Small breed dogs have speedy metabolisms while they’re growing and they need sufficient calories.
Because of their high energy needs, these small pups can be prone to hypoglycemia if they aren’t getting enough food, or food with enough built-in calories — especially when they are under three months old and haven’t developed the ability to regulate blood glucose levels. Pups that have poor nutrition, cold environments, or parasites are particularly prone to hypoglycemia.
“Young animals, in general, do not have the energy stores yet developed that adult animals have, allowing them to maintain adequate blood glucose (BG) in times of fasting or stress,” according to Metropolitan Veterinary Associates (MVA). “Small breed puppies are at an even greater disadvantage because they have a relatively higher metabolic rate and energy requirement per unit body mass than larger breed puppies.”
MVA states that a hypoglycemic puppy is always an emergency requiring a trip to the vet.
Symptoms include lethargy, muscle twitching, loss of appetite, trembling, lack of coordination, unusual behavior, and blindness.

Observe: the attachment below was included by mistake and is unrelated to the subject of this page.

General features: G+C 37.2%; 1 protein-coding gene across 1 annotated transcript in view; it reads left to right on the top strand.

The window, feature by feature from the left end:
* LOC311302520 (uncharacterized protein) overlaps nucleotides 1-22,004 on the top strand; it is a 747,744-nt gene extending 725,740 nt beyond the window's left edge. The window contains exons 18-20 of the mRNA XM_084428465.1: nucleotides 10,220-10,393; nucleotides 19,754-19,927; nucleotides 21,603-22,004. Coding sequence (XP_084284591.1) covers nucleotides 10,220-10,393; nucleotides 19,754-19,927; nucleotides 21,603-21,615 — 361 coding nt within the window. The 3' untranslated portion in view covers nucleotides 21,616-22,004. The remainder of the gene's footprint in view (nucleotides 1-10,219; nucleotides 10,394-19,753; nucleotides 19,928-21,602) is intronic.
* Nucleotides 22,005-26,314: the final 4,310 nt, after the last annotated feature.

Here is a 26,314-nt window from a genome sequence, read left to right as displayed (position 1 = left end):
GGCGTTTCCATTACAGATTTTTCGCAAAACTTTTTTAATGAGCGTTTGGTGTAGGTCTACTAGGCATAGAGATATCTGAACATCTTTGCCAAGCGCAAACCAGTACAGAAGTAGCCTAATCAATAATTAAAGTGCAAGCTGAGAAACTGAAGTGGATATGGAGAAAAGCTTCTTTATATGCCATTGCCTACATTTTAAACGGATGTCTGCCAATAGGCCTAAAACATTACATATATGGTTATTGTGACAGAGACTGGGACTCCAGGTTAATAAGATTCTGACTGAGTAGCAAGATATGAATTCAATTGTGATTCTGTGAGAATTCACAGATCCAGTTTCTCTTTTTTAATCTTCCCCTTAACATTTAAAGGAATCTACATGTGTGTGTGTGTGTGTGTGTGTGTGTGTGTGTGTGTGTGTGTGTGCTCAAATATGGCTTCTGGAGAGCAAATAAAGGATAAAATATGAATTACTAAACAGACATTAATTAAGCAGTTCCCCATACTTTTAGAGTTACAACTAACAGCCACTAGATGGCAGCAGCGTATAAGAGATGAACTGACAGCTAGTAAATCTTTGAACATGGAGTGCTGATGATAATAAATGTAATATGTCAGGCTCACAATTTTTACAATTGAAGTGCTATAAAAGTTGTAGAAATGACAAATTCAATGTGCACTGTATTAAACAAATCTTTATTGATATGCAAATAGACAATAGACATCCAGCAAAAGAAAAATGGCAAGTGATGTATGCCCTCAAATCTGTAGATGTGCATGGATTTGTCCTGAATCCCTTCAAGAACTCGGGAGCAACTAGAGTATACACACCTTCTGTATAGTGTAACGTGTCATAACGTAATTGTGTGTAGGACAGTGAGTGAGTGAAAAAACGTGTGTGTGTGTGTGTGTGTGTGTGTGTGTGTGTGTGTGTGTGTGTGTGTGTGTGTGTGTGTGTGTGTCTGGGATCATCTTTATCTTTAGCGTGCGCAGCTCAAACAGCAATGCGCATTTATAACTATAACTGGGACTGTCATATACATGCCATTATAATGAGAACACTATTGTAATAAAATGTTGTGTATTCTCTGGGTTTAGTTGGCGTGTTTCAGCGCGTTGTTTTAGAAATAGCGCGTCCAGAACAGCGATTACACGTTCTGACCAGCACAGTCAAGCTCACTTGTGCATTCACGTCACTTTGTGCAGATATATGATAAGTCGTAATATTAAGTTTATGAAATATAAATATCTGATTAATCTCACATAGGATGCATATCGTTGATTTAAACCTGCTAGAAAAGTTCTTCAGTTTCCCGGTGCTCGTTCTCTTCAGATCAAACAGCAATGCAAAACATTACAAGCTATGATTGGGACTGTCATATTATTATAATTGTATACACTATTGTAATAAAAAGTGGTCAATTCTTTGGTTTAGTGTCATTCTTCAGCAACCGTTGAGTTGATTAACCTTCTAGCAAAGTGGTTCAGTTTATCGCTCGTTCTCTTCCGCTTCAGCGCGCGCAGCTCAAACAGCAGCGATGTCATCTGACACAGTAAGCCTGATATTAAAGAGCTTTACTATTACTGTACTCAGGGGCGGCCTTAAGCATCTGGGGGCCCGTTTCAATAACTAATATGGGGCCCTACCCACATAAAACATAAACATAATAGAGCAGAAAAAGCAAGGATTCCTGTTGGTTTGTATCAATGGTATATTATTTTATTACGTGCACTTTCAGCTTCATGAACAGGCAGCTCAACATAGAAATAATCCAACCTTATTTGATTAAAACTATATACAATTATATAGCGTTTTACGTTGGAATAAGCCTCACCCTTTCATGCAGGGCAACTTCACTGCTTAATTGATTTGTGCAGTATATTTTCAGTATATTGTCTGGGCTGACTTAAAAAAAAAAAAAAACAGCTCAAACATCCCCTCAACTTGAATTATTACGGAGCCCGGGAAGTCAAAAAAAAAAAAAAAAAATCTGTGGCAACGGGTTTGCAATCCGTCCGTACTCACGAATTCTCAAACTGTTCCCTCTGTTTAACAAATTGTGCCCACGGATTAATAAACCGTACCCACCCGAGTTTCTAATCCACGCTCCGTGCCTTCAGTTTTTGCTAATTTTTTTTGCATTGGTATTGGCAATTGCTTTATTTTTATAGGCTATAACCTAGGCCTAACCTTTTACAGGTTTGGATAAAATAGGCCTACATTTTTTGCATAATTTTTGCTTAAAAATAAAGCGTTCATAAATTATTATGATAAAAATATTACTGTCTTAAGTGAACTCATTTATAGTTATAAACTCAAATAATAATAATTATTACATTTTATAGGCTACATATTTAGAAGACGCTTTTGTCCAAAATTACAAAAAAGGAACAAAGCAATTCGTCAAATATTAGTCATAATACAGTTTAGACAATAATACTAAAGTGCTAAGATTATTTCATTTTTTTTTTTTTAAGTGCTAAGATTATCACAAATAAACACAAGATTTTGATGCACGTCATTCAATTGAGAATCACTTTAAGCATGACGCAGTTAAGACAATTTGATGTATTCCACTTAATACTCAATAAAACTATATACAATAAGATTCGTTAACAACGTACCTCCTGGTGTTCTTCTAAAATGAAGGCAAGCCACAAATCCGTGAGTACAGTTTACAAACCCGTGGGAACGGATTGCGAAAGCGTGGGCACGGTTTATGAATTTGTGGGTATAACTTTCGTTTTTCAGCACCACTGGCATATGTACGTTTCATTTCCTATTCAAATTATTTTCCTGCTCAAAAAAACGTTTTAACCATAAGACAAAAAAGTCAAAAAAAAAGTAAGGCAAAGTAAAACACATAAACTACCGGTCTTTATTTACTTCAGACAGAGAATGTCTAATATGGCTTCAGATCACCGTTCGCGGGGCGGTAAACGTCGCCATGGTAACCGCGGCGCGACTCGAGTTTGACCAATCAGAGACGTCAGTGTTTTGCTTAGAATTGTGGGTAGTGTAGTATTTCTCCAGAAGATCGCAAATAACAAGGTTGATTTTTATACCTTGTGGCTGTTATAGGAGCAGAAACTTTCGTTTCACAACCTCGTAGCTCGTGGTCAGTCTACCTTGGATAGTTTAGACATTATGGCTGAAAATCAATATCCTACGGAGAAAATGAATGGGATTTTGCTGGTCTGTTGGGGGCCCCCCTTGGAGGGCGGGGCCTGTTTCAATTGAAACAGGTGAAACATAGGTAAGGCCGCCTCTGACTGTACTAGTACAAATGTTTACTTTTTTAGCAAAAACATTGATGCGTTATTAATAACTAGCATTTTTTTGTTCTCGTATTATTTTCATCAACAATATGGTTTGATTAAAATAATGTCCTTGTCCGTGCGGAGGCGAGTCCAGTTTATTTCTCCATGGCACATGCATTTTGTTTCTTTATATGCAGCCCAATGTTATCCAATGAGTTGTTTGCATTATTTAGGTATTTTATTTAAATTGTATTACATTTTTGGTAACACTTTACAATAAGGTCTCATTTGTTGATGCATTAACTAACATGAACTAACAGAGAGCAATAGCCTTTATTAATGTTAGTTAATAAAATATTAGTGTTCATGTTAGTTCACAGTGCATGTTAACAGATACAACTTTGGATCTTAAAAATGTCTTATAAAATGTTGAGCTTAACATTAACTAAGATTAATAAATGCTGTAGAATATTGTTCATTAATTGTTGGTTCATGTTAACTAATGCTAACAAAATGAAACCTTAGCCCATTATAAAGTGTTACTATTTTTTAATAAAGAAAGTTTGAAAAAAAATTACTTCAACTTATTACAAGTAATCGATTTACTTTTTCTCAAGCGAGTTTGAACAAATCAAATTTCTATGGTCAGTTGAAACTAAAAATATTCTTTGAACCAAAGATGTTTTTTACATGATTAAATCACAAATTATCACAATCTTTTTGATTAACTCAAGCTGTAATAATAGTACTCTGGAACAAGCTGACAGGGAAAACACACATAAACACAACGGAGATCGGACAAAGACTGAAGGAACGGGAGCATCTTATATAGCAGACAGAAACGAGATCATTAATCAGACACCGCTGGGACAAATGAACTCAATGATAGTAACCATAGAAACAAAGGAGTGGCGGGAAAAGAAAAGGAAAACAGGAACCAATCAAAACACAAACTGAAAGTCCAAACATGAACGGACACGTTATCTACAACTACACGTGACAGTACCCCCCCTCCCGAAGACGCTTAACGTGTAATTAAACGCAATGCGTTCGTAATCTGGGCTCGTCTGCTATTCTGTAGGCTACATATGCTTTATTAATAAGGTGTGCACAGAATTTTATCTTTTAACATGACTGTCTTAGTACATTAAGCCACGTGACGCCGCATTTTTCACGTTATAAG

To help prevent this scary situation, look for a small breed puppy food that is more calorie-dense than regular puppy food. Small breed puppies have small tummies, so they need high calories in a few bites and they should be fed multiple times throughout the day. Their food should be higher in protein and fats when compared to other puppy food.
The other benefit of a small breed puppy food is the kibble should be more appropriately sized — perfect for tiny puppy mouths. Alternatively, canned or wet food with high water content may be a good option. It’s also easy to chew, so it’s easy on those little puppy teeth.
High-quality proteins are always important. Avoid by-products and fillers and keep track of what your small pup is eating in case it has food sensitivities, which can be extremely hard on small dogs’ digestive systems. Small dogs can become dangerously and rapidly dehydrated if they have diarrhea. It’s important to find a food that doesn’t upset your small breed puppy’s tummy and to ensure it gets enough water.
Calcium to phosphorus ratio different from what is required for a large breed puppy. Look for something between 1.2:1 and 1.4:1 of calcium to phosphorous.
When it comes to treats for small breeds, look for something appropriately sized. Only about five percent of overall calories should come from treats. Veggies like carrots or green beans provide crunch and low calories.
Small breed puppies are cute but potentially high maintenance — for example, fleas may not do much but cause itching for a larger dog, but small dogs can’t afford blood loss.
Generally, small breed puppies reach 80 percent of their adult size by nine to 10 months old. Then, it’s adult dog food time! Otherwise, your dog may run the risk of becoming overweight because of the nutritional density of small breed puppy food. Vets, breeders, and dog nutritionists can provide advice on what to feed your puppy and when to switch it over to adult food.